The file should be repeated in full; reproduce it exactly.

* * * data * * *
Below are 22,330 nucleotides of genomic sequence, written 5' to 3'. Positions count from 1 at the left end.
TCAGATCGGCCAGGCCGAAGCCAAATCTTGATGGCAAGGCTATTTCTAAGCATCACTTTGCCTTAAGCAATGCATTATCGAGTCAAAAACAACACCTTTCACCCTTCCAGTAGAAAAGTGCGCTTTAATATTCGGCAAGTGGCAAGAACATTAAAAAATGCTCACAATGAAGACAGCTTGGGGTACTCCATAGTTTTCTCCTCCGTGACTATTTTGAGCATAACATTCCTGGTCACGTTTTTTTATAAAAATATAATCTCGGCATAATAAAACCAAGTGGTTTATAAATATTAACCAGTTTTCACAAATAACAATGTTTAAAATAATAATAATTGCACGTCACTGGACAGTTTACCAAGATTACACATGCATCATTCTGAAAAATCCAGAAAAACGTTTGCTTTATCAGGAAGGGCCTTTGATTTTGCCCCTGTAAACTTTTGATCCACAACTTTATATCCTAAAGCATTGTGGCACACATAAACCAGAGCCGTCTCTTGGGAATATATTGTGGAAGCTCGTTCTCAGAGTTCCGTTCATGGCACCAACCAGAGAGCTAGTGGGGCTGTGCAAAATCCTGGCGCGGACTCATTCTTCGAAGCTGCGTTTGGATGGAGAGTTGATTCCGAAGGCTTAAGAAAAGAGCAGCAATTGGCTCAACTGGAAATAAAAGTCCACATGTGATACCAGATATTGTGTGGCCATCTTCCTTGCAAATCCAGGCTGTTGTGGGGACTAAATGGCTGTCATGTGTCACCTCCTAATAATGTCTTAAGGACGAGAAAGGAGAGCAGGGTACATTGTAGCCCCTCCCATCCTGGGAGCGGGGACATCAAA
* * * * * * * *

Below are 22,330 nucleotides of genomic sequence, written 5' to 3'. Positions count from 1 at the left end.
TCAGATCGGCCAGGCCGAAGCCAAATCTTGATGGCAAGGCTATTTCTAAGCATCACTTTGCCTTAAGCAATGCATTATCGAGTCAAAAACAACACCTTTCACCCTTCCAGTAGAAAAGTGCGCTTTAATATTCGGCAAGTGGCAAGAACATTAAAAAATGCTCACAATGAAGACAGCTTGGGGTACTCCATAGTTTTCTCCTCCGTGACTATTTTGAGCATAACATTCCTGGTCACGTTTTTTTATAAAAATATAATCTCGGCATAATAAAACCAAGTGGTTTATAAATATTAACCAGTTTTCACAAATAACAATGTTTAAAATAATAATAATTGCACGTCACTGGACAGTTTACCAAGATTACACATGCATCATTCTGAAAAATCCAGAAAAACGTTTGCTTTATCAGGAAGGGCCTTTGATTTTGCCCCTGTAAACTTTTGATCCACAACTTTATATCCTAAAGCATTGTGGCACACATAAACCAGAGCCGTCTCTTGGGAATATATTGTGGAAGCTCGTTCTCAGAGTTCCGTTCATGGCACCAACCAGAGAGCTAGTGGGGCTGTGCAAAATCCTGGCGCGGACTCATTCTTCGAAGCTGCGTTTGGATGGAGAGTTGATTCCGAAGGCTTAAGAAAAGAGCAGCAATTGGCTCAACTGGAAATAAAAGTCCACATGTGATACCAGATATTGTGTGGCCATCTTCCTTGCAAATCCAGGCTGTTGTGGGGACTAAATGGCTGTCATGTGTCACCTCCTAATAATGTCTTAAGGACGAGAAAGGAGAGCAGGGTACATTGTAGCCCCTCCCATCCTGGGAGCGGGGACATCAAA